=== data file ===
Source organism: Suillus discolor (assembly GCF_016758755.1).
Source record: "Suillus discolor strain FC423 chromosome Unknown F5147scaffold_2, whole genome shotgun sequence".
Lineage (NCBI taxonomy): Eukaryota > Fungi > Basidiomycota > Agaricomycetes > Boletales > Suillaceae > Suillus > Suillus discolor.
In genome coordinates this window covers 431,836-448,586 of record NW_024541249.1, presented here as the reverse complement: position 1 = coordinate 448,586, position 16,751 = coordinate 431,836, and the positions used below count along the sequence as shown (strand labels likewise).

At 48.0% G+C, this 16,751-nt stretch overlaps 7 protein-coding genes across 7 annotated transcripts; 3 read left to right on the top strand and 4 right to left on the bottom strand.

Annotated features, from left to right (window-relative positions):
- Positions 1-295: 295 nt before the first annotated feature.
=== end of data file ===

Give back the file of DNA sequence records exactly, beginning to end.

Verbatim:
Source organism: Suillus discolor (assembly GCF_016758755.1).
Source record: "Suillus discolor strain FC423 chromosome Unknown F5147scaffold_2, whole genome shotgun sequence".
Lineage (NCBI taxonomy): Eukaryota > Fungi > Basidiomycota > Agaricomycetes > Boletales > Suillaceae > Suillus > Suillus discolor.
In genome coordinates this window covers 431,836-448,586 of record NW_024541249.1, presented here as the reverse complement: position 1 = coordinate 448,586, position 16,751 = coordinate 431,836, and the positions used below count along the sequence as shown (strand labels likewise).

At 48.0% G+C, this 16,751-nt stretch overlaps 7 protein-coding genes across 7 annotated transcripts; 3 read left to right on the top strand and 4 right to left on the bottom strand.

Annotated features, from left to right (window-relative positions):
- Positions 1-295: 295 nt before the first annotated feature.